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Dasson An Delenn: our Breton lever harp competition

2014 saw us organise a new lever harp competition, at home in our native Brittany – Dasson an Delenn. It was open to student harpists under the age of twenty-one, and of all nationalities. The competition repertoire featured set works and free choice at all levels – all of Breton inspiration, be it traditional Breton music, music composed by Breton composers, or Breton arrangements for the harp. Note the .bzh on the end of the competition website address, www.dassonandelenn.bzh. This means “Breizh”, “Brittany” in Breton: we had to apply for this www., and we were very proud to have been accepted.

We are also very grateful to our partners in this project for their support: the Conservatoire de musique et de danse de Pontivy CommunautéSavarez Strings, the Pontivy Communauté and the Conseil Général du Morbihan.

 

 

This first Dasson an Delenn took place on May 23rd and 24th, 2014. Fifty candidates across four categories, from junior to young professional standard, battled it out at before a specialist jury of Lisardo Lombardia (president), Armelle Gourlaouën, Florence Jamain, Sunita Staneslow, and Mathilde Walpoel. And the results were as follows!

Category I, eleven years old and under:

First prize with the congratulations of the jury: Bleuen GUILLOUARD

First Prize Ex-Aequo: Paul VIEUXLOUP, Aurore ESPOSITO

Second Prize Ex-Aequo: Ines JUHEL, Nour MIDOUNI

Third Prize Ex-Aequo: Arthur CLOAREC, Hermine D’APREMONT, Maïwenn CUMUNEL

 

Category II, fourteen years old and under:

First Prize: Céline BOURREAU

Second Prize: Emma PICHENOT

Third Prize: Klervi MONTFORT PERRIN

 

Category III, seventeen years old and under:

First Prize: Adèle ETAIX

Second Prize: Awena LUCAS

Third Prize: Matthieu COURTEILLE

 

Category IV, twenty years old and under

Second Prize: Matthieu COURTEILLE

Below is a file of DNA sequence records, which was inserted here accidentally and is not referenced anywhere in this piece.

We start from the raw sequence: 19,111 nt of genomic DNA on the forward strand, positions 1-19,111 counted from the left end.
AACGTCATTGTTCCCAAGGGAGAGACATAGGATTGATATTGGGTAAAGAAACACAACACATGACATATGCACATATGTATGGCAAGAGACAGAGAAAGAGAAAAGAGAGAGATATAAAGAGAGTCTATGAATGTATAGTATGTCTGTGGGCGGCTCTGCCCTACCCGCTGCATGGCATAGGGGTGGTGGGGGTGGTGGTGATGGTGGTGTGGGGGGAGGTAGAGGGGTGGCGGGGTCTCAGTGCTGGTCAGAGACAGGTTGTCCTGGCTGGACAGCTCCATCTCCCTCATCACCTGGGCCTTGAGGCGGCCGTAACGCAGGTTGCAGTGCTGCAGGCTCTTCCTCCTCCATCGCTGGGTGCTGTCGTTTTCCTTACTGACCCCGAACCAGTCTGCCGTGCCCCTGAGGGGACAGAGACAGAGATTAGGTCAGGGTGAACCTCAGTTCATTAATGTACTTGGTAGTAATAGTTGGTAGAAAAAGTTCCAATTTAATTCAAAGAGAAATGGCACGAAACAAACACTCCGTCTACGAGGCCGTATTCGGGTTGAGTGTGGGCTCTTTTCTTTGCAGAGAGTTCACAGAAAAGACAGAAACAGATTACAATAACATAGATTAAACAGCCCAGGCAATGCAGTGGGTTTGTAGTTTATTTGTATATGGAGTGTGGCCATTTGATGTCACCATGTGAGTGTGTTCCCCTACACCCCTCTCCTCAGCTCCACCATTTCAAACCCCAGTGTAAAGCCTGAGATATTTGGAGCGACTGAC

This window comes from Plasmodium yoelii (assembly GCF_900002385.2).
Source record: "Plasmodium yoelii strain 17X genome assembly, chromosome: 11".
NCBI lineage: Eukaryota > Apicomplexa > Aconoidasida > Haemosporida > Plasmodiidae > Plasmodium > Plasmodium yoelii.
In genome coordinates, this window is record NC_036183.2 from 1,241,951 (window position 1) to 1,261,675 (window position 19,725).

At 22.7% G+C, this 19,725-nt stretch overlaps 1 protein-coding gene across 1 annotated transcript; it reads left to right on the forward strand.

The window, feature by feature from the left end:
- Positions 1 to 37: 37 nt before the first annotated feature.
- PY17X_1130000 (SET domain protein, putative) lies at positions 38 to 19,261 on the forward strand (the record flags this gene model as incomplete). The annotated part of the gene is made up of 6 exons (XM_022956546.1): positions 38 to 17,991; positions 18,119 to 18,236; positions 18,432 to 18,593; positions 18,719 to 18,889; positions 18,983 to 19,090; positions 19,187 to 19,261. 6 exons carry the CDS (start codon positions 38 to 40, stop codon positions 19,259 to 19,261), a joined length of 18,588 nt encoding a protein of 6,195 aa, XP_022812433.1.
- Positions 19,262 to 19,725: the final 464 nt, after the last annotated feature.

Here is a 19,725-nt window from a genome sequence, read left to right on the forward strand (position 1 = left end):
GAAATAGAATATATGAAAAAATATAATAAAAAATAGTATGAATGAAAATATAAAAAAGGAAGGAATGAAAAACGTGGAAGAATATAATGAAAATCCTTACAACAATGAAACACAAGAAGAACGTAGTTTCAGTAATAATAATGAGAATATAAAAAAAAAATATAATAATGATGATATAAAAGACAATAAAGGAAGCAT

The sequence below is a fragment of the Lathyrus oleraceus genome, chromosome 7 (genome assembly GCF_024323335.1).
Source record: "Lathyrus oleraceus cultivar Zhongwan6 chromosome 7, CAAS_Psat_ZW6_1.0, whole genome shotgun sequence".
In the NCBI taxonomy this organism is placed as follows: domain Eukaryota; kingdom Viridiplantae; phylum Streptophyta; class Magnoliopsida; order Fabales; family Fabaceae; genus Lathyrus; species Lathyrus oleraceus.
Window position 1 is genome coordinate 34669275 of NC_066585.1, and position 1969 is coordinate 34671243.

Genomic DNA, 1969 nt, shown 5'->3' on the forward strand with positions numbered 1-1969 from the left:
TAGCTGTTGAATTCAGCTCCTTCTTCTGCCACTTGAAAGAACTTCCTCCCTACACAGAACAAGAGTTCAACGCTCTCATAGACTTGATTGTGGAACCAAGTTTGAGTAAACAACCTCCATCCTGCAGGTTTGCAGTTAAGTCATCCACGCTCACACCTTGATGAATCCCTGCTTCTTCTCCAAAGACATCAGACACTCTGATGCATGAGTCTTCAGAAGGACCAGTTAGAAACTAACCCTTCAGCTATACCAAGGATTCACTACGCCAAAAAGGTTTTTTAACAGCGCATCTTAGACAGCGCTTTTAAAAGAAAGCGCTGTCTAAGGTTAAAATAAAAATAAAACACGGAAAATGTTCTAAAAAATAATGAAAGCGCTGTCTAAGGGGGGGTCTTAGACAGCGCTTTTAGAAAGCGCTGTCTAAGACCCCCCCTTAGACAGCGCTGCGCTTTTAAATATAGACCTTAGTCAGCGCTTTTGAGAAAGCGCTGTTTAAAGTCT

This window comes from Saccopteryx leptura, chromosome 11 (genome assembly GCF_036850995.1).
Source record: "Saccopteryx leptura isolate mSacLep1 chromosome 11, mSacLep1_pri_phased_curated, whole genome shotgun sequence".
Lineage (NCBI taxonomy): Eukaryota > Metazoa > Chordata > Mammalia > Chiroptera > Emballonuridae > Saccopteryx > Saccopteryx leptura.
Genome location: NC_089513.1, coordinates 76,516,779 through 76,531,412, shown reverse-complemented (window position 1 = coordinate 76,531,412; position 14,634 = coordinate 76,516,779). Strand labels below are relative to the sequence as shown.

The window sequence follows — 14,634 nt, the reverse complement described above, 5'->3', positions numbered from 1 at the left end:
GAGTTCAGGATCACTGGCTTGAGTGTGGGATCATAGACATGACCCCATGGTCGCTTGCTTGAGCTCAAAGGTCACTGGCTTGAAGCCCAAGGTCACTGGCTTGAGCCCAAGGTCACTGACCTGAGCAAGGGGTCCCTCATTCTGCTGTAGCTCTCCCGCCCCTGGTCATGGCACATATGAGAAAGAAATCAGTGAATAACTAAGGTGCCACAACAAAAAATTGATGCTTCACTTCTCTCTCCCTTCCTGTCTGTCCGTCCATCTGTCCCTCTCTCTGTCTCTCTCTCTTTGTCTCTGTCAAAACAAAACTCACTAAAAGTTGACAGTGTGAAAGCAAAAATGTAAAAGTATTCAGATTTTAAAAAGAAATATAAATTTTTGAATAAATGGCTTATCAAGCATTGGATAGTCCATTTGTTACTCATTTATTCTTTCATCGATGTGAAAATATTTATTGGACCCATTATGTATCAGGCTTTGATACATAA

Congratulations to them all!

 

We were also very touched and moved to receive a tribute from Mariannig Larc’hantec, who has been in the audience in Pontivy. Mariannig was so impressed after the first day of the competition, that she has written down how much it reminded her of when she launched the first Kan Ar Bobl competition. That competition was won by Kristen Noguès, the inspired Breton harpist who died too soon. And the first Dasson an Delenn competition has been taking place in the Rue Kristen Nogues…

“Born in 1953 in the hands of the young Alain Cochevelou, the lever harp has grown up into a beautiful, wise princess. The concerts at the Ancenis festival showed how this harp has joined the ranks of its big sister, co-existing without any sense of inferiority. The competition in Pontivy confirms that, if professional harpists are now enjoying their place in the world of music, the upcoming generation is also of amazing quality. This shows that the teaching of the lever harp has matured, too.

How can I not but think of Kan Ar Bobl? Both places set exactly the same scene: a large and beautifully-decorated room, an impressive jury, and nervous parents. In the dressing rooms, the candidates wait even more nervously, sometimes a little gauche in their stage presence. In the corridors, and also in the rooms, the teachers are armed with a tuning key in their right hand and a packet of tissues in their left, in anticipation of a problem that of course will not happen, on the look-out for a hypothetical wrong note, rhythm, lever or even a failure of taste. At times taking their pupils under their protective wing, at times pushing them a little because they consider this necessary to bring them on…everyone has their own style. There is a master of ceremonies, announcing the candidates’ names and their programmes, and finally the fateful “you’re on”, throwing the young person onstage as a concert artist.